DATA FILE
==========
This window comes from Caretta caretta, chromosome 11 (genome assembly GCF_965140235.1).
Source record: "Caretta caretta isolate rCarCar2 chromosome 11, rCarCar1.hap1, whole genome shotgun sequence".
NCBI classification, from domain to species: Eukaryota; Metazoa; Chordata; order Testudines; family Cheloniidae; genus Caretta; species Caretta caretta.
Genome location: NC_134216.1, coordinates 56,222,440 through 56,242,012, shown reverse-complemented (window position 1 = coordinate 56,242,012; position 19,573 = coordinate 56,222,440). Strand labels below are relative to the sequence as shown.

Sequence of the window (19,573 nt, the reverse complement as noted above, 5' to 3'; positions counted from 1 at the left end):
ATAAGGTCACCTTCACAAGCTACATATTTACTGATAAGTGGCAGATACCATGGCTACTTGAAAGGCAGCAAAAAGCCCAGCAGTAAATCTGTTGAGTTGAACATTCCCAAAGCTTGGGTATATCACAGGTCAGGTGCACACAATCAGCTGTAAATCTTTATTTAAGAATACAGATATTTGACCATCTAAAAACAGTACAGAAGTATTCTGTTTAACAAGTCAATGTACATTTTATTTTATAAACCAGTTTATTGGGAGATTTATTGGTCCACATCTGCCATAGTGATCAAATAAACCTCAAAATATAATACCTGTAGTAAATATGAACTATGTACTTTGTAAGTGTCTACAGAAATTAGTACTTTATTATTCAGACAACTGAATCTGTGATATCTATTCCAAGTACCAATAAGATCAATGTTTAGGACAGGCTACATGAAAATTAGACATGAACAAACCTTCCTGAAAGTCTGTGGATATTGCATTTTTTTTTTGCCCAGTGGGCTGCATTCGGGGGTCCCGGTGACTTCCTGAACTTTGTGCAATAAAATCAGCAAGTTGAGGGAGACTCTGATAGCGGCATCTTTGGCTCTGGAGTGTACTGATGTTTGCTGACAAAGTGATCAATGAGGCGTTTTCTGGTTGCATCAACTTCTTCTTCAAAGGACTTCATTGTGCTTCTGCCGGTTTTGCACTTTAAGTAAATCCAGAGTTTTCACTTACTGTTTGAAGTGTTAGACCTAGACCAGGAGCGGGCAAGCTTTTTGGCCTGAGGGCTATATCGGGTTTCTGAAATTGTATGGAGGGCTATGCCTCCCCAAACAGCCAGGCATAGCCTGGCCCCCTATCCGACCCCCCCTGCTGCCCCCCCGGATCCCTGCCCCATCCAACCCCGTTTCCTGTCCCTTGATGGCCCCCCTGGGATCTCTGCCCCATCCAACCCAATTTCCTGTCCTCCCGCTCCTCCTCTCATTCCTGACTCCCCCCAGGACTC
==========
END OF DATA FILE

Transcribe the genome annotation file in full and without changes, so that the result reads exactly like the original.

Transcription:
This window comes from Caretta caretta, chromosome 11 (genome assembly GCF_965140235.1).
Source record: "Caretta caretta isolate rCarCar2 chromosome 11, rCarCar1.hap1, whole genome shotgun sequence".
NCBI classification, from domain to species: Eukaryota; Metazoa; Chordata; order Testudines; family Cheloniidae; genus Caretta; species Caretta caretta.
Genome location: NC_134216.1, coordinates 56,222,440 through 56,242,012, shown reverse-complemented (window position 1 = coordinate 56,242,012; position 19,573 = coordinate 56,222,440). Strand labels below are relative to the sequence as shown.

Sequence of the window (19,573 nt, the reverse complement as noted above, 5' to 3'; positions counted from 1 at the left end):
ATAAGGTCACCTTCACAAGCTACATATTTACTGATAAGTGGCAGATACCATGGCTACTTGAAAGGCAGCAAAAAGCCCAGCAGTAAATCTGTTGAGTTGAACATTCCCAAAGCTTGGGTATATCACAGGTCAGGTGCACACAATCAGCTGTAAATCTTTATTTAAGAATACAGATATTTGACCATCTAAAAACAGTACAGAAGTATTCTGTTTAACAAGTCAATGTACATTTTATTTTATAAACCAGTTTATTGGGAGATTTATTGGTCCACATCTGCCATAGTGATCAAATAAACCTCAAAATATAATACCTGTAGTAAATATGAACTATGTACTTTGTAAGTGTCTACAGAAATTAGTACTTTATTATTCAGACAACTGAATCTGTGATATCTATTCCAAGTACCAATAAGATCAATGTTTAGGACAGGCTACATGAAAATTAGACATGAACAAACCTTCCTGAAAGTCTGTGGATATTGCATTTTTTTTTTGCCCAGTGGGCTGCATTCGGGGGTCCCGGTGACTTCCTGAACTTTGTGCAATAAAATCAGCAAGTTGAGGGAGACTCTGATAGCGGCATCTTTGGCTCTGGAGTGTACTGATGTTTGCTGACAAAGTGATCAATGAGGCGTTTTCTGGTTGCATCAACTTCTTCTTCAAAGGACTTCATTGTGCTTCTGCCGGTTTTGCACTTTAAGTAAATCCAGAGTTTTCACTTACTGTTTGAAGTGTTAGACCTAGACCAGGAGCGGGCAAGCTTTTTGGCCTGAGGGCTATATCGGGTTTCTGAAATTGTATGGAGGGCTATGCCTCCCCAAACAGCCAGGCATAGCCTGGCCCCCTATCCGACCCCCCCTGCTGCCCCCCCGGATCCCTGCCCCATCCAACCCCGTTTCCTGTCCCTTGATGGCCCCCCTGGGATCTCTGCCCCATCCAACCCAATTTCCTGTCCTCCCGCTCCTCCTCTCATTCCTGACTCCCCCCAGGACTC